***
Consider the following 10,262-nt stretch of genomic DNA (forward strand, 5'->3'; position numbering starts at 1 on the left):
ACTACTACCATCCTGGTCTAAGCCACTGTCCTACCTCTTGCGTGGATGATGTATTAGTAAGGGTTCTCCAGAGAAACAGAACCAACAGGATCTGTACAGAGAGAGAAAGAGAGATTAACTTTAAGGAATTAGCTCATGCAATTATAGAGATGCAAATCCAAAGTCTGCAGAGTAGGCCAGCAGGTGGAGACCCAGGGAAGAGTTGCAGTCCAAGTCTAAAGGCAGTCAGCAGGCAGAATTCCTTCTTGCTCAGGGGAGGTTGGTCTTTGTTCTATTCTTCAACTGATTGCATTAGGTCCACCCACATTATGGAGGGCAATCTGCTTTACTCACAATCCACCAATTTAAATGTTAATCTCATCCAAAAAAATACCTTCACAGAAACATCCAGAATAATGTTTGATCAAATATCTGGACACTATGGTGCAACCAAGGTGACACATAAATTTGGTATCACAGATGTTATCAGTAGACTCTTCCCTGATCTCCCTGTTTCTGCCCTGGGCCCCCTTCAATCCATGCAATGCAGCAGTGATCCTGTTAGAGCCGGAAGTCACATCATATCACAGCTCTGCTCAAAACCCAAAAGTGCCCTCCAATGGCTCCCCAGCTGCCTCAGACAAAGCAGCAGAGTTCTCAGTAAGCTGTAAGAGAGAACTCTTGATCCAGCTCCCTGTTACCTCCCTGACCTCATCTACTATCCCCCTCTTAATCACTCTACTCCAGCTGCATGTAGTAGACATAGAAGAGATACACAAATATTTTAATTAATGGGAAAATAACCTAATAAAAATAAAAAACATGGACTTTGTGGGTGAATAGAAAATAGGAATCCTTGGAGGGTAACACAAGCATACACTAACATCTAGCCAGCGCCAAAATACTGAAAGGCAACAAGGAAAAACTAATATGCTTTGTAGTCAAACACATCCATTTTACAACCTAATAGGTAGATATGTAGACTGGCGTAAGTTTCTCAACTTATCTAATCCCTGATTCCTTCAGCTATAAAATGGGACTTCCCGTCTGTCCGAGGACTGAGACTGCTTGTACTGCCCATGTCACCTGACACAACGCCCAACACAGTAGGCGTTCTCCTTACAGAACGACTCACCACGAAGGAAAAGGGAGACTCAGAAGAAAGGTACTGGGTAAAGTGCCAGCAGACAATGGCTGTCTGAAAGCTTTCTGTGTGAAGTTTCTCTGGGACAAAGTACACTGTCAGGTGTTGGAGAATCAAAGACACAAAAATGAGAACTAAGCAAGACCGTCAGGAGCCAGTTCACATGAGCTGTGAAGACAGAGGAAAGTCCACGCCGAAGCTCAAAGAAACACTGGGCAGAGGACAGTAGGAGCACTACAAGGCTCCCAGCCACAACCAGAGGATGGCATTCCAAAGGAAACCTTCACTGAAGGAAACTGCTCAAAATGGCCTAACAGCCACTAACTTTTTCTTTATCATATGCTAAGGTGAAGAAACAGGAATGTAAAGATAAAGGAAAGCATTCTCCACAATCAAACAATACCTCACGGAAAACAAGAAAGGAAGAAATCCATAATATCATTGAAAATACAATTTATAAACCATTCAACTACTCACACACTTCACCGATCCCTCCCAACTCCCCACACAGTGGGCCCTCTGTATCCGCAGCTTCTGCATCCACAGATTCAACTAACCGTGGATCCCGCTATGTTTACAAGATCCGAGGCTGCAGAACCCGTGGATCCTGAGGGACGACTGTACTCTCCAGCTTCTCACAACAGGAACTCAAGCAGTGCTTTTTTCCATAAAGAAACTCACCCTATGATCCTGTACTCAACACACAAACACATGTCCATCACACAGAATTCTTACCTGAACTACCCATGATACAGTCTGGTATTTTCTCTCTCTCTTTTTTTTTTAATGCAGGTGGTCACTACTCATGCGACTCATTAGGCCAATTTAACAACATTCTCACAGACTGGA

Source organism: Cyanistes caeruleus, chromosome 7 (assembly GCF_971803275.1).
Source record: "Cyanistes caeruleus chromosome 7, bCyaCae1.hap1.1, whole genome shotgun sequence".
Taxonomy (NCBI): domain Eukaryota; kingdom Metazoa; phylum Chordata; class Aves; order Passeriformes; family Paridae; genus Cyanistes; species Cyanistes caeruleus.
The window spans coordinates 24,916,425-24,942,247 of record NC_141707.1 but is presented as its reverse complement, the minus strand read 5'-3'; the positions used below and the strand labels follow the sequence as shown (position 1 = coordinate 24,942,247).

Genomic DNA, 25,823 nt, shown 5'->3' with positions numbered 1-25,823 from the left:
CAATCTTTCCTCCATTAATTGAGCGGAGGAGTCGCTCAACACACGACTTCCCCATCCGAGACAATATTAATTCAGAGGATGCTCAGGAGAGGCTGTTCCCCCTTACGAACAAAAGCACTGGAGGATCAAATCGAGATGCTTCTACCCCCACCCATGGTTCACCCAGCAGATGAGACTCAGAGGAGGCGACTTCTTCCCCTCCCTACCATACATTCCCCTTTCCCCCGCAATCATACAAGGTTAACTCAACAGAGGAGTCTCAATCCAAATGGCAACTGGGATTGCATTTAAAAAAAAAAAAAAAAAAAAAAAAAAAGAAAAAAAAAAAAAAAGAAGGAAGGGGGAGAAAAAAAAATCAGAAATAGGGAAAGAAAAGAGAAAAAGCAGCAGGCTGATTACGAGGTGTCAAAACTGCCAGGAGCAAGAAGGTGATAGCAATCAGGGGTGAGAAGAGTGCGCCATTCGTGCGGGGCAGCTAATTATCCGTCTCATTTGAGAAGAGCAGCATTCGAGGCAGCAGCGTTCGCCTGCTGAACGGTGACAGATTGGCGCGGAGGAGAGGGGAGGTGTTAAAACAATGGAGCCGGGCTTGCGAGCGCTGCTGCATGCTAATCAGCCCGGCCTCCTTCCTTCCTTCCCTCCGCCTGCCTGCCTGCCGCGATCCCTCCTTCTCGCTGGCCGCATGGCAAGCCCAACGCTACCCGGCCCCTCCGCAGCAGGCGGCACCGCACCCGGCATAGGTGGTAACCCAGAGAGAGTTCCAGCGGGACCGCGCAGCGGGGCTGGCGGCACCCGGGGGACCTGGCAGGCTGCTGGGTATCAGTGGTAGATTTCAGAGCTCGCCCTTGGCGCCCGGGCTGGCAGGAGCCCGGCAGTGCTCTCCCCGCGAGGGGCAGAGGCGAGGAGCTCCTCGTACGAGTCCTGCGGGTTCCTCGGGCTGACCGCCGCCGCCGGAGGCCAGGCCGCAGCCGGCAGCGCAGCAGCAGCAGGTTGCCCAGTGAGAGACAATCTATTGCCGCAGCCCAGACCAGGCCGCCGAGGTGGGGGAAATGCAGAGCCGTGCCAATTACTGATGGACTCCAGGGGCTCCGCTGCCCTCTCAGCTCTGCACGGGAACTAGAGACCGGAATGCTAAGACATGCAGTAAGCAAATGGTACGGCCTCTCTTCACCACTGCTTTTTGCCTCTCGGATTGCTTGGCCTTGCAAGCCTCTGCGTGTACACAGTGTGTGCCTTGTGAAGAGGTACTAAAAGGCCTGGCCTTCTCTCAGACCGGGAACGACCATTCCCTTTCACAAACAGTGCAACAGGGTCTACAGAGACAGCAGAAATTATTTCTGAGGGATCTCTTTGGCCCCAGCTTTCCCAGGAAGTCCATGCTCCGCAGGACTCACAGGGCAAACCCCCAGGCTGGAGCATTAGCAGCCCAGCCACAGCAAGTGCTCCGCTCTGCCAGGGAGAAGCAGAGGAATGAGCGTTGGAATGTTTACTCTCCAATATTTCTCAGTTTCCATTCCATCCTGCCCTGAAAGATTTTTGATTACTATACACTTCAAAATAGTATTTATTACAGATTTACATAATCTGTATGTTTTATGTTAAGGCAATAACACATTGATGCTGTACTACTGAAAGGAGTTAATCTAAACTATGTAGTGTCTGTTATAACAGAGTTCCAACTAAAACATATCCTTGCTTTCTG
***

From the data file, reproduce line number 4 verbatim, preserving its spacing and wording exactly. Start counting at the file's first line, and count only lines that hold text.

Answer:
Source record: "Cyanistes caeruleus chromosome 7, bCyaCae1.hap1.1, whole genome shotgun sequence".